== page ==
Department for Culture, Media and Sport
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Put the fans first, Burnham urges ticket sellers

Put the fans first, Burnham urges ticket sellers

DEPARTMENT FOR CULTURE, MEDIA AND SPORT News Release (037/2008) issued by The Government News Network on 21 April 2008

Event organisers need to do much more to ensure that tickets get to real fans instead of expensive resale websites, Culture Secretary Andy Burnham said today.

The Government is now looking to event organisers, promoters and their ticket agents to work together to find new ways of making sure that tickets are properly distributed without fans routinely paying over-the-odds. These improvements can happen without the burden of new regulation, by criminalising fans who want to buy tickets for sold-out events or sell tickets that they cannot use.

But the Government remains concerned that some events are of such importance that some restrictions on resale may be necessary. More work will now be done to explore whether it is in the public interest to prevent resale of tickets to events of national significance.

Andy Burnham said:

"Fans are the lifeblood of our sporting and entertainment culture, and young fans keen to get to events are often the most exploited. Event owners and promoters need to work harder to ensure that real fans get tickets at a fair price. We've seen good examples of how this can work at major events. The whole industry now needs to take action to ensure that distribution is fair and effective.

"The re-selling of tickets at inflated prices doesn't add anything to the cultural life of the country, but instead leaches off it and denies access to those who are least able to afford tickets.

"The days of turning up at the box office to buy tickets have been swept away by online ticket sales, but we have also seen a growth in the secondary market with tickets block-booked by people whose sole aim is to sell on at a profit.

"Event organisers have been telling me how important it is that tickets get to real fans. I now want to see the industry find new ways of making sure that tickets get to the right people.

"But there are some sporting and cultural events of such significance to the nation that we may need to prevent people from selling tickets on at a profit. We will work with the industry to find a way to achieve this on a voluntary basis."

The Government will now:

* push for a voluntary agreement that tickets for certain 'crown jewel' events will not be sold on the secondary market. This will be similar to the list of sporting events that must be available to free to air television, and is likely to include sporting world cups and other high profile events; and

* work with the Society of Ticket Agents and Retailers (STAR) to deliver a new code of principles for the ticketing market that meets consumers' needs. This is likely to include a limit on the number of tickets sold to each person; clear refund policies; improved distribution, allocation and exchange arrangements; and fair terms and conditions.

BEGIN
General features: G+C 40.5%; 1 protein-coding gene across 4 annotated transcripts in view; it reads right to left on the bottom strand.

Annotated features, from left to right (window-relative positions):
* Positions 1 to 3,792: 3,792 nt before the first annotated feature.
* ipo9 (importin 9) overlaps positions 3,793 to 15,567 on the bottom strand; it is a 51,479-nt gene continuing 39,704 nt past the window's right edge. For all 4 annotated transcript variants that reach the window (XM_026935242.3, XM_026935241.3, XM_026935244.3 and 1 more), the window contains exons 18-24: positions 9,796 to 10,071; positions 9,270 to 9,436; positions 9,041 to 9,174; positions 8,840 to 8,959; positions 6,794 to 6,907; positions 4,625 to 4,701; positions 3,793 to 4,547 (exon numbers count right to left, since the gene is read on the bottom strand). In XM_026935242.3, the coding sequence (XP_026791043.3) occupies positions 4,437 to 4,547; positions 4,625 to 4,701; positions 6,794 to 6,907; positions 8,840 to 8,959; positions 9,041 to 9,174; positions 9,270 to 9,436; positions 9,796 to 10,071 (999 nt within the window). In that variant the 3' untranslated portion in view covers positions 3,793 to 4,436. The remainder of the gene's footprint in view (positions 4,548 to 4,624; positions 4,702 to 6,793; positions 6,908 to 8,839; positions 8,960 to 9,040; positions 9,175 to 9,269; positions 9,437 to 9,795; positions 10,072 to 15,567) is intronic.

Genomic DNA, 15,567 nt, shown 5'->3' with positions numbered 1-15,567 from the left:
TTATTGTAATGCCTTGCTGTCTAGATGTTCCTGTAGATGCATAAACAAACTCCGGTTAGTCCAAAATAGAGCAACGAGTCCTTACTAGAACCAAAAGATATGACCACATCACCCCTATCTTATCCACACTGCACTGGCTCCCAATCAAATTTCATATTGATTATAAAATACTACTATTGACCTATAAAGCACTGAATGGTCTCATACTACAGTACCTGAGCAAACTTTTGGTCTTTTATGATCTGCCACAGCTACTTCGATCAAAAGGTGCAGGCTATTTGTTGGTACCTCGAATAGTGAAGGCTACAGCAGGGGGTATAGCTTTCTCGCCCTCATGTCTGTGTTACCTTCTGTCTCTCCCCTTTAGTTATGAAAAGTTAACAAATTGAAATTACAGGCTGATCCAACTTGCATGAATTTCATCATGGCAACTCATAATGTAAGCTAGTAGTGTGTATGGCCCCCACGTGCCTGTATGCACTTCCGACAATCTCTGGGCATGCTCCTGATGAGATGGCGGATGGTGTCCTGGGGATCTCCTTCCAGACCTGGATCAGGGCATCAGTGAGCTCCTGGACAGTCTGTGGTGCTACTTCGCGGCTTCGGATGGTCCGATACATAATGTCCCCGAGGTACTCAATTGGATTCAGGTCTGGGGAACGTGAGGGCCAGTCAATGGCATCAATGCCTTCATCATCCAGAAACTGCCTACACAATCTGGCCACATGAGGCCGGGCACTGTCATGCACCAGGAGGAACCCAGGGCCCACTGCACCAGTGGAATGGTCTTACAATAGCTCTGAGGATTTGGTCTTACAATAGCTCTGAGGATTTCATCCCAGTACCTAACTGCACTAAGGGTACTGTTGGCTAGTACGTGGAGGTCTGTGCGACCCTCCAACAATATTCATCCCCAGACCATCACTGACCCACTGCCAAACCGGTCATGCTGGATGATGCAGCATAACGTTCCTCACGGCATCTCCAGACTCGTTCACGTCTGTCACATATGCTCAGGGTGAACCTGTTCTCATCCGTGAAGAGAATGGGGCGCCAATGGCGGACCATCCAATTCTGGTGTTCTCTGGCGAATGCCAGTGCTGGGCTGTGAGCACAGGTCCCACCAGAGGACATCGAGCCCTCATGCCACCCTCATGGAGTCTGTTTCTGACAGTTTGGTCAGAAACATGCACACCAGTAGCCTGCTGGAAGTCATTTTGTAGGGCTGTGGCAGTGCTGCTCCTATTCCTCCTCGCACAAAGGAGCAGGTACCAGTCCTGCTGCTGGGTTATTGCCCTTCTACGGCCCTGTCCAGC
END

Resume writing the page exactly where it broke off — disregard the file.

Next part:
The Government has consistently said that legislation is a last resort, and this remains the case.

The Government has recommended these measures to help reform the ticket market in response to an earlier report on ticket touting by the Culture Media and Sport Select Committee.

The Government agrees with the Select Committee's conclusions that the secondary sale of free tickets (such as those for charitable events and events which receive public subsidy such as the BBC Radio 1 Big Weekend) should be prevented. The Government has already reached an agreement with leading operators including eBay that sales of tickets for such events will be prevented in the future. Measures are being developed to ensure that tickets for the Olympic Games are not resold which would be in breach of the Olympic and Paralympic Games Act 2006. Legislative controls on ticket resale for football is already in place to prevent public disorder.

Examples of events of national significance are expected to include large sporting events such as the rugby and cricket world cups and Commonwealth Games. Other events that might fall within this category are significant one-off public events like Live8.

Consumer protection laws are already in place to protect consumers from misleading or unfair sales practices. Enforcement authorities such as the Insolvency Service will continue to take appropriate action against those who harm consumers. Further advice can be obtained from the Office of Fair Trading or Consumer Direct.

Notes to editors

* The Government's response to the Culture, Media and Sport Committee report on ticket touting can be found at:

* The Committee's report is available at:

* Part IV Broadcasting Act 1996 enables the Secretary of State to draw up and publish a list of protected events that must be made available to free to air television on fair and reasonable terms.

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